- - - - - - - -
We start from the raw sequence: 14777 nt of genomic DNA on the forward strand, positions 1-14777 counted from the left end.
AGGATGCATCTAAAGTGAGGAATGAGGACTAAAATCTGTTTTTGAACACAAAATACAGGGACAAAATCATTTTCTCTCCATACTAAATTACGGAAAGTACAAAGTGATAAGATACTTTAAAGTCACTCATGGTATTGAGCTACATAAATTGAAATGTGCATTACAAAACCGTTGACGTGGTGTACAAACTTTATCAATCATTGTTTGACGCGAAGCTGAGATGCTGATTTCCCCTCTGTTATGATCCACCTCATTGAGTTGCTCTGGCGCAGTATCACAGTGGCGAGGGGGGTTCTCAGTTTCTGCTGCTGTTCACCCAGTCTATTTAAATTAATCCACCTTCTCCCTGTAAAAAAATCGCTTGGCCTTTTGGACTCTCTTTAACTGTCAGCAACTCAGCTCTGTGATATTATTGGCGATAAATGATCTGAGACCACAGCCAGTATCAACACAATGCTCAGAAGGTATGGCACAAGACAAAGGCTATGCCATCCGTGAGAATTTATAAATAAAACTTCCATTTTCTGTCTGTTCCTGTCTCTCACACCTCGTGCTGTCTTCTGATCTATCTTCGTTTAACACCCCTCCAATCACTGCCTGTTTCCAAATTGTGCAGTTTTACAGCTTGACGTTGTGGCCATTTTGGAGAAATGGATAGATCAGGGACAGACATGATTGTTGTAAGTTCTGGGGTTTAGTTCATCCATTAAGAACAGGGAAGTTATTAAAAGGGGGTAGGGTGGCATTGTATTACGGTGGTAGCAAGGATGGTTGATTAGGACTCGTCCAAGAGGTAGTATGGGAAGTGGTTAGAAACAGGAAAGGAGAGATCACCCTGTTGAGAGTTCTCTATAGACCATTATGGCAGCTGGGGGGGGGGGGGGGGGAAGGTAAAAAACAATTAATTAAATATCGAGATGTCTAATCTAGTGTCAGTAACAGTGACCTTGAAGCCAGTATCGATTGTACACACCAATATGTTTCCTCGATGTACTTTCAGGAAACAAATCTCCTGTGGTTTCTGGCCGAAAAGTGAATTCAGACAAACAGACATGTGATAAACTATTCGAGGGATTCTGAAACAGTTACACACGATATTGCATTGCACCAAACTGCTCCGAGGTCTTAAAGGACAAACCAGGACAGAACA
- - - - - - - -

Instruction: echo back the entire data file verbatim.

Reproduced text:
We start from the raw sequence: 14777 nt of genomic DNA on the forward strand, positions 1-14777 counted from the left end.
AGGATGCATCTAAAGTGAGGAATGAGGACTAAAATCTGTTTTTGAACACAAAATACAGGGACAAAATCATTTTCTCTCCATACTAAATTACGGAAAGTACAAAGTGATAAGATACTTTAAAGTCACTCATGGTATTGAGCTACATAAATTGAAATGTGCATTACAAAACCGTTGACGTGGTGTACAAACTTTATCAATCATTGTTTGACGCGAAGCTGAGATGCTGATTTCCCCTCTGTTATGATCCACCTCATTGAGTTGCTCTGGCGCAGTATCACAGTGGCGAGGGGGGTTCTCAGTTTCTGCTGCTGTTCACCCAGTCTATTTAAATTAATCCACCTTCTCCCTGTAAAAAAATCGCTTGGCCTTTTGGACTCTCTTTAACTGTCAGCAACTCAGCTCTGTGATATTATTGGCGATAAATGATCTGAGACCACAGCCAGTATCAACACAATGCTCAGAAGGTATGGCACAAGACAAAGGCTATGCCATCCGTGAGAATTTATAAATAAAACTTCCATTTTCTGTCTGTTCCTGTCTCTCACACCTCGTGCTGTCTTCTGATCTATCTTCGTTTAACACCCCTCCAATCACTGCCTGTTTCCAAATTGTGCAGTTTTACAGCTTGACGTTGTGGCCATTTTGGAGAAATGGATAGATCAGGGACAGACATGATTGTTGTAAGTTCTGGGGTTTAGTTCATCCATTAAGAACAGGGAAGTTATTAAAAGGGGGTAGGGTGGCATTGTATTACGGTGGTAGCAAGGATGGTTGATTAGGACTCGTCCAAGAGGTAGTATGGGAAGTGGTTAGAAACAGGAAAGGAGAGATCACCCTGTTGAGAGTTCTCTATAGACCATTATGGCAGCTGGGGGGGGGGGGGGGGGAAGGTAAAAAACAATTAATTAAATATCGAGATGTCTAATCTAGTGTCAGTAACAGTGACCTTGAAGCCAGTATCGATTGTACACACCAATATGTTTCCTCGATGTACTTTCAGGAAACAAATCTCCTGTGGTTTCTGGCCGAAAAGTGAATTCAGACAAACAGACATGTGATAAACTATTCGAGGGATTCTGAAACAGTTACACACGATATTGCATTGCACCAAACTGCTCCGAGGTCTTAAAGGACAAACCAGGACAGAACA